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Thanks.My model is a mixing tank.I'm carrying out a kind of parametric sensitivity of the turbulence model which is standard k-e model.There has been issues around the use of this model but the computing requirements & robustness still makes it best.But I am trying to optimise the model by changing the constant(C1,C2, Cm) so as to see the effect on the predictions. Using the standard k-e model, the moment converged but changing some of these constants, the moment refuse to converge.I was wondering what could be responsible for this. The surpising thing is that the moment is not converging but the variation of the constants has a great impact on the constant.For instance, some combinations of C1, C2 & Cm gave me good predictions with least error values between the experimental and predicted values. But the moment did not converge. I am really surprised about this.

So u can see the issue now.

Waiting yr response
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Old   January 16, 2006, 10:09
Default Re: Moment convergence
  #11
Jason
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Now you're getting into areas where I'm not too familiar. I pick my turbulence models based on a knowledge database we have where we compare different turbulence models to different situations. I have never gone in to customize a turbulence model. I hope you've researched the turbulence model and what the different coefficients do. Also, you should do some research to see what other people have used for custom coefficients.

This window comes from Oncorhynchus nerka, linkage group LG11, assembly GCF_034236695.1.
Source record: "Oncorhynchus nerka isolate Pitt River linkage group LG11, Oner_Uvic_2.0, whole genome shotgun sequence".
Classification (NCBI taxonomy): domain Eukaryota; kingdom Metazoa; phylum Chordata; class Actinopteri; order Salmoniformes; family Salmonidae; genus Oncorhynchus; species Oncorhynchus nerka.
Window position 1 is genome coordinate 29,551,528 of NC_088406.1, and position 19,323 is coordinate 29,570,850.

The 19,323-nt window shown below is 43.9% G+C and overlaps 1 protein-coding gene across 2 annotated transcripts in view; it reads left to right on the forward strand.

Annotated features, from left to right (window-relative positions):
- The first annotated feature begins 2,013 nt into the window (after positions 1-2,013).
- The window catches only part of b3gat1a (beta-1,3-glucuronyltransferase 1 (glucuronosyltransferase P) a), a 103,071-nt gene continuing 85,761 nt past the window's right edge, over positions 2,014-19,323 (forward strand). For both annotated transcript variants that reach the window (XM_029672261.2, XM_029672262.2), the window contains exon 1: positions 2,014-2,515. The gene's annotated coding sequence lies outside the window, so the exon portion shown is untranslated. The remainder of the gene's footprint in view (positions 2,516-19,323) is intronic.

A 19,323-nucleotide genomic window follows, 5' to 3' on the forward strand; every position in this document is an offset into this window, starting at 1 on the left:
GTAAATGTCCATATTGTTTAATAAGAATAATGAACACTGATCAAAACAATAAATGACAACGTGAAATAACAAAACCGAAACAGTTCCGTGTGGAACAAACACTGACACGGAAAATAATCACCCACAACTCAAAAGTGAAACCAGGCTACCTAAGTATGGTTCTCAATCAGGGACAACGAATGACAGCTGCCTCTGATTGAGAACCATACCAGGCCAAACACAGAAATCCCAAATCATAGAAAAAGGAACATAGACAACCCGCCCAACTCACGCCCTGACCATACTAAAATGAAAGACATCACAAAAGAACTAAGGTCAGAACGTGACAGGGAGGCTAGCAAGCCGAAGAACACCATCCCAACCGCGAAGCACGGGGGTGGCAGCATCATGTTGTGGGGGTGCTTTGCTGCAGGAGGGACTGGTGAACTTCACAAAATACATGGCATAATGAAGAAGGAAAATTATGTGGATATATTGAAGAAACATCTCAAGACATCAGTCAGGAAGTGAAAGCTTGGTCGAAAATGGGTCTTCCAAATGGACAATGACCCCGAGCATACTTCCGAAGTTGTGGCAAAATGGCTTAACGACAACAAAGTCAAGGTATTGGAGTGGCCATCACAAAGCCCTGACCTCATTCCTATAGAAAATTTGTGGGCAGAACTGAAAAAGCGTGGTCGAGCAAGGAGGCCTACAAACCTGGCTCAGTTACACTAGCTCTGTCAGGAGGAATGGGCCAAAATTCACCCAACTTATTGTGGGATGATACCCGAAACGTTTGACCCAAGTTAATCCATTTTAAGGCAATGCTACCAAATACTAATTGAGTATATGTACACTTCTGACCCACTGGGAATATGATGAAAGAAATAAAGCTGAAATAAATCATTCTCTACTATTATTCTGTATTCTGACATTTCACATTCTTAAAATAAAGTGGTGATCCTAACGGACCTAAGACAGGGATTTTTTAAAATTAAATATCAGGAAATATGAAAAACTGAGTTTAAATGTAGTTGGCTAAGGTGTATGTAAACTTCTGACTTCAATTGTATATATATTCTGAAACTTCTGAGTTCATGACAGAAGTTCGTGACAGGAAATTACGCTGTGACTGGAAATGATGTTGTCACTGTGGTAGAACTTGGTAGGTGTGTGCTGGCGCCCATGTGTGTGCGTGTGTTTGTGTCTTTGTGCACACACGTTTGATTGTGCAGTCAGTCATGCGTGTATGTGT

I have a feeling that some of the constants effect the stability of the model, which is why you're having trouble getting a converged value.

Also, do you know for sure that your mesh is optimized? Have you run mesh sensitivities with the default coefficients?

Hope this helps, and good luck, Jason
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Old   January 18, 2006, 07:29
Default Re: Moment convergence
  #12
kharicha
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I have played a little with the k-epsilon constants, I could make converging the solution on a very bad grid.... this effect was due the increase of the turbulent viscosity ratio which is known to stabilize the flow(just like normal viscosity).

So it is always possible to modify the constants so that the magnitude and the distribution of the turbulent viscosity damp instabilities.

So I totally agree with Jason, this is dangerous, we should first verify our grid, y+, symmetry of the grid...etc before playing with the parameters.